Medline ® Abstract for Reference 99
of 'Toxicity of molecularly targeted antiangiogenic agents: Non-cardiovascular effects'
Avoiding bevacizumab related gastrointestinal toxicity for recurrent ovarian cancer by careful patient screening.
Simpkins F, Belinson JL, Rose PG
Gynecol Oncol. 2007;107(1):118. Epub 2007 Jul 23.
OBJECTIVES: Bevacizumab, a monoclonal antibody directed against vascular endothelial growth factor, has demonstrated activity in recurrent ovarian carcinoma. An incidence of bowel perforation of 11% was reported in a recent phase II trial. A prior study from our institution demonstrated frequent (26%) transmural bowel wall involvement from ovarian cancer among patients who undergo intestinal resection at initial surgery. Since the initial report of this complication, we have limited bevacizumab treatment to patients without: 1) clinical symptoms of bowel obstruction 2) evidence of rectosigmoid involvement on pelvic exam 3) bowel involvement on CT scan.
METHODS: Patients with advanced recurrent ovarian cancer treated with single agent or combination bevacizumab therapy (15 mg/kg every 21 days) were retrospectively identified. All patients met the above criteria of no apparent bowel involvement. Toxicity was accessed using standard criteria. Objective tumor assessments and CA-125 Rustin Criteria were used to measure response and progression. Response to therapy was stratified by the presence or absence of bulky disease.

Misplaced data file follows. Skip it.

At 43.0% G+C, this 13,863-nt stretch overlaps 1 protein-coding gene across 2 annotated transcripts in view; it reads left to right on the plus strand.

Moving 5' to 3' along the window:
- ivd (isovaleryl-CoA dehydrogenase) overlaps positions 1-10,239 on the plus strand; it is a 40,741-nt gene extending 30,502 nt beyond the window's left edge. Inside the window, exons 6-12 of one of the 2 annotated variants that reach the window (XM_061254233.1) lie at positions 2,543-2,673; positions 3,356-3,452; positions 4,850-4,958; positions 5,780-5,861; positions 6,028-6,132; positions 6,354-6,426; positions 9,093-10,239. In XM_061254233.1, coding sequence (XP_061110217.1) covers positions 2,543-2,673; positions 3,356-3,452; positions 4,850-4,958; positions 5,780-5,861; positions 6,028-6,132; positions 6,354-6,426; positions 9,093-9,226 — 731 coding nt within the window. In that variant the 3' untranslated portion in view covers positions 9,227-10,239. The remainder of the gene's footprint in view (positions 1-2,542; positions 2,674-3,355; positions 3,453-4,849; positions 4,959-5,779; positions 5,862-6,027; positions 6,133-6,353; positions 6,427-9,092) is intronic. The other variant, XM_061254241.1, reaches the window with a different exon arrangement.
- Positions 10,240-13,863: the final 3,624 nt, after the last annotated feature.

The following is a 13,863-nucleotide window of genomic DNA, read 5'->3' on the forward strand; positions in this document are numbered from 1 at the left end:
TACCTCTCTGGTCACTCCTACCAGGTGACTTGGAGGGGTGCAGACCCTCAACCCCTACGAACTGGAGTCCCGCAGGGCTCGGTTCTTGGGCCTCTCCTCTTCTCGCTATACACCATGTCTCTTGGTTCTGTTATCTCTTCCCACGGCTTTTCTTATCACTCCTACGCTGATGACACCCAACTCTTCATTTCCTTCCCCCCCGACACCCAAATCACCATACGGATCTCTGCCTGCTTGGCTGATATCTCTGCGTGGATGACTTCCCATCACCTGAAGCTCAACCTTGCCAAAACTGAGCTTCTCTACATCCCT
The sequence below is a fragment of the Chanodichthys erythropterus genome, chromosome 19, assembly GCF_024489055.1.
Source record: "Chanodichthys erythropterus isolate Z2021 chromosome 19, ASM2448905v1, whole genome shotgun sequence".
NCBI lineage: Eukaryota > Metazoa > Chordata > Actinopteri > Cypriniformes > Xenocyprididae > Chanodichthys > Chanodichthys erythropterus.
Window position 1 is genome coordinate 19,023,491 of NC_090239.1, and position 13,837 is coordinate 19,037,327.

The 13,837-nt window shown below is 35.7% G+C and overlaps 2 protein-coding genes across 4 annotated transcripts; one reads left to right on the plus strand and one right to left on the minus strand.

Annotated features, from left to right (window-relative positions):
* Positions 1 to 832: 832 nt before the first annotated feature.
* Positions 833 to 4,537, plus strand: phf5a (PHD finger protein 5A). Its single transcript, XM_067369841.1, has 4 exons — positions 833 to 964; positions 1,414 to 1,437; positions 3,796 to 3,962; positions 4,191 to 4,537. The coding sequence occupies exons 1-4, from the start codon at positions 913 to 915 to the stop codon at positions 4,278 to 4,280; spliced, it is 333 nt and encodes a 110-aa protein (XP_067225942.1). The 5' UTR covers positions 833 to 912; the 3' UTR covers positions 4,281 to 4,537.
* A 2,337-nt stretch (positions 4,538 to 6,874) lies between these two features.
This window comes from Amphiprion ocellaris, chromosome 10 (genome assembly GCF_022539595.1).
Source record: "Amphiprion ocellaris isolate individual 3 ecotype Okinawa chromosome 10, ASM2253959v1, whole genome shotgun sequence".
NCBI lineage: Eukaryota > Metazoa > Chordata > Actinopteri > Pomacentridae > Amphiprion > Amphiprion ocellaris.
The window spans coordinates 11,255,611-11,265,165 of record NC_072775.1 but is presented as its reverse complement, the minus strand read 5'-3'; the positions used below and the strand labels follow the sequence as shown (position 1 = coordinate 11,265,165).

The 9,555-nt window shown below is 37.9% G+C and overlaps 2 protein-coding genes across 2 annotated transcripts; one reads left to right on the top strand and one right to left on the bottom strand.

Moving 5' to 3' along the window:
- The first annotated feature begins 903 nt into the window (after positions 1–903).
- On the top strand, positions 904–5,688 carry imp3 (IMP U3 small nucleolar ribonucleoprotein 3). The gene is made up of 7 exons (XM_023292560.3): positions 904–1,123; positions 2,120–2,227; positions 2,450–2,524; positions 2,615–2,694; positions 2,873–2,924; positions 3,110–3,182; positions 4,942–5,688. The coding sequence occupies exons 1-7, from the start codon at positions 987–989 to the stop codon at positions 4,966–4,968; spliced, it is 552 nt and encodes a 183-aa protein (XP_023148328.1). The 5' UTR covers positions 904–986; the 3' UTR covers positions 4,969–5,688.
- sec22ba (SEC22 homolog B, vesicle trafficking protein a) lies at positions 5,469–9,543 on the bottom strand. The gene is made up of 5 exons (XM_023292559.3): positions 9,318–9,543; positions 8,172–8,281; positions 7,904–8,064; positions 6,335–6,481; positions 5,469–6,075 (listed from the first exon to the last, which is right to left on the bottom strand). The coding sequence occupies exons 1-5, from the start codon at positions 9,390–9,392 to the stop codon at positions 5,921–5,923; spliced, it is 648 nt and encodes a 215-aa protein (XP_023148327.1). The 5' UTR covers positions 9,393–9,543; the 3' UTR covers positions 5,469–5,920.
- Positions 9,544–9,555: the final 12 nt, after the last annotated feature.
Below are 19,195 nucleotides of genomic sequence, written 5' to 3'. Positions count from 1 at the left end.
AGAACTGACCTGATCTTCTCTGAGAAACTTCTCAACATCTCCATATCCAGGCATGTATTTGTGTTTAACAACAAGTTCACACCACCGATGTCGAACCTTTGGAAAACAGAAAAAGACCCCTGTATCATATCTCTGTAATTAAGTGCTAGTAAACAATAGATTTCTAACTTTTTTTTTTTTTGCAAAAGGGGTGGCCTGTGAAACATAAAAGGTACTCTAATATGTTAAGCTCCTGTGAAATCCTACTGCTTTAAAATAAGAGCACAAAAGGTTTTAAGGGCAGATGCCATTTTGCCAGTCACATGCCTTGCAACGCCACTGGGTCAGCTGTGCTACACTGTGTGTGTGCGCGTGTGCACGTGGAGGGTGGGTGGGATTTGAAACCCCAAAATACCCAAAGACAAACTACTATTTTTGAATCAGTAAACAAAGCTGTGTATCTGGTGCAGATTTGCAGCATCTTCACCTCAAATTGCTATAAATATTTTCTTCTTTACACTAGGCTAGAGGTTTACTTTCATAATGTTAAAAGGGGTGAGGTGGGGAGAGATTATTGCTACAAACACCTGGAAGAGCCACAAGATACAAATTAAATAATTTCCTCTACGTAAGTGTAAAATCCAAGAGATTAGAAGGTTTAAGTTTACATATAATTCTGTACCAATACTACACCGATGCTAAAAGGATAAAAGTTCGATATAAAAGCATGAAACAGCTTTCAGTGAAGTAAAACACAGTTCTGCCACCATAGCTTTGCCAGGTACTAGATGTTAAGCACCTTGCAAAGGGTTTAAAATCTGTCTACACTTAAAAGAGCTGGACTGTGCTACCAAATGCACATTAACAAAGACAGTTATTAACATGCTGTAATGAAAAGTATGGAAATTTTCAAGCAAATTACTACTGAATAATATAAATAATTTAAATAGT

RESULTS: Twenty-five patients (21 primary ovarian cancers; 4 primary peritoneal) had received a median of 5 (range 2-12) prior chemotherapy regimens and 3 (range 1-6) prior platinum containing regimens. All patients were platinum resistant prior to bevacizumab therapy. Ten patients (40%; 95% CI: (27%, 63%)) received a median of 4 cycles (range 1-24) of bevacizumab as a single agent and 15 patients (60%; 95% CI: (41%, 77%)) received bevacizumab in combination with cytotoxic therapy. Only 4 patients (16%; 95% CI: (6%, 35%)) had bulky disease (defined as any one lesion>5 cm) prior to bevacizumab. The overall response rate (partial response) was 28% (7 patients; 95% CI: (14%, 48%)) with a 20% (2 of 10 patients; 95% CI: (5.7%, 51%)) and 33% (5 of 15 patients; 95% CI: (15%, 58%)) response rate with bevacizumab as single agent therapy and as combination therapy, respectively. Stable disease occurred in 40% (10 patients; 95% CI: (23%, 59%)) overall, with 30% bevacizumab alone (3 of 10 patients; 95% CI: (11%, 60%)) and 47% (7 of 15 patients; 95% CI: (25%, 70%)) when in combination. The median overall survival was 9.6 months (approximate 95% CI: (7.7, infinity). There were no cases of bowel perforation or other grade 3/4 toxicities. Grade 1 and 2 toxicities included proteinuria in 7 patients (36%; 95% CI: (14%, 48%)) and hypertension in 3 patients (12%; 95% CI: (4.2%, 30%)).
CONCLUSION: Bevacizumab demonstrates activity in recurrent platinum resistant ovarian cancer. No bowel perforations were demonstrated in our patient cohort. Such life threatening intestinal complications may be avoidable by careful patient selection even in a heavily pretreated patient population.
Division of Gynecology Oncology, Department of Obstetrics and Gynecology, Cleveland Clinic Foundation, 9500 Euclid Avenue, A81, Cleveland, OH, 44195, USA.